What You Need to Know About the New Collective Bargaining Agreement

It seems that the negotiations with the NBA Players Association are going smoothly, according to the commissioner of NBA Adam Silver. They are also looking forward to seeing the progress as the cooperation showed how both parties have the desire to move on forward.

The 2011 CBA of Collective Bargaining Agreement of the league holds mutual clauses for opting out in both players and owners, and its deadline is on the 15th of December. It neither parties opt out, the deal that they agreed upon will remain in force in seasons from 2020 to 2021.

Even though Silver is not going to specify the timetable for their negotiations, they still are still hoping that the CBA’s revision can reach an agreement before the date in mid-December comes.

If either side choose to opt out and there is no new arrangement set in place, the CBA they have at the moment will expire on the 30th of June. And this will follow with the lockout. The lockout will only last until the new deal is set out.

With the historical salary cap of the league jumping to $24.1 million, which is due to the lucrative new television deal of NBA, both players and owners get the incentive to avoid putting a halt to the play.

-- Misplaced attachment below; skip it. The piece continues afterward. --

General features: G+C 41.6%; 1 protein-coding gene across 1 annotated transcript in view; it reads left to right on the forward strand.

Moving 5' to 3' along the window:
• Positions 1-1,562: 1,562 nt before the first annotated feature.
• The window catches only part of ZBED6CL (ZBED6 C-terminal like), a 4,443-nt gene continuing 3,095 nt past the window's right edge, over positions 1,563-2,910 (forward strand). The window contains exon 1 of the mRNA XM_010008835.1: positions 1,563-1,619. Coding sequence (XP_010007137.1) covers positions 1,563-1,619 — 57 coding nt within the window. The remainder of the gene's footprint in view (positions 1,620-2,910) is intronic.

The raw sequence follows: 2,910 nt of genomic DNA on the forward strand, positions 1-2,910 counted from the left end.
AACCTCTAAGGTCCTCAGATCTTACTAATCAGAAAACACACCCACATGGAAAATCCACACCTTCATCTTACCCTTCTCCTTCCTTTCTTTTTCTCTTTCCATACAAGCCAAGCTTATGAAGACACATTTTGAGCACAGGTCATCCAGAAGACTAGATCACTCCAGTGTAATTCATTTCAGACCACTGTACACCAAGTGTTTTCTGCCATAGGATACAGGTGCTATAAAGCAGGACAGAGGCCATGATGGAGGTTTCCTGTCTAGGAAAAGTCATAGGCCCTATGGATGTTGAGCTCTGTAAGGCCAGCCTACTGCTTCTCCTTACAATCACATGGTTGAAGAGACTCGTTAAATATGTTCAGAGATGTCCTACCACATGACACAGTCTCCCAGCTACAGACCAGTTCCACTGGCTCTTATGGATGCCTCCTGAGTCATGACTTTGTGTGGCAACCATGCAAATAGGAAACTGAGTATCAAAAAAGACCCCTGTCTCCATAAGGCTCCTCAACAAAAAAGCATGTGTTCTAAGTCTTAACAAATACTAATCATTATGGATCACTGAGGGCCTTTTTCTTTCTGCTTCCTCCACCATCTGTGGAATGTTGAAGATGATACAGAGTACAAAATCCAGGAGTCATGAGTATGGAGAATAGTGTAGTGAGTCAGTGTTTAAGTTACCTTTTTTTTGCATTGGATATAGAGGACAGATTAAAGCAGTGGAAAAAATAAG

Michelle Roberts, the Executive Director of NBPA and Adam Silver, suggests that a new deal may be coming in soon, which they anticipate with optimism in the next two months.

If the Players Association and the NBA can settle a deal in the mid-date of December, teams will get the advantage of getting familiar with the landscape of finance in this whole new deal as it approaches the deadline for the trade and the draft for 2017.

Since there is no resolution, teams will be forced to operate without any knowledge of it. An early decision is the best case for this one, which is guaranteed the 82 game for the season on 2017 to 2018 sans lockout.

While the negotiation details are being hidden from the public and are limited to the two parties, the public is speculating on what the new CBA will look like, including the issues that they are going to address.

One of them might be the revenue split. This will maintain to be a big one and a battle on how much of the slice will go to the owners and the amount that go to the players. In fact, this is the main piece of the negotiation that will be dealt in the agreement. Back in 2011, the players made a consensus on accepting the decrease of the band from 57 to between 49 to 51 percent. The formula for this is quite complex, but for the season 2015 to 2016, the players were supposed to share 50.83 percent of the $2.7 or $5.3 billion. This number will slowly climb in the seasons 2016 and 2017, and this will come with television money, too.

Dean - Dean was born in a small town of Pocono Pensylvania. He loves winter sports and the Olympics, his dream is to compete someday in the X Games. He loves advanced analytics and stats; favorite book is 11 Rings by Phil Jackson. Favorite team is the 76ers!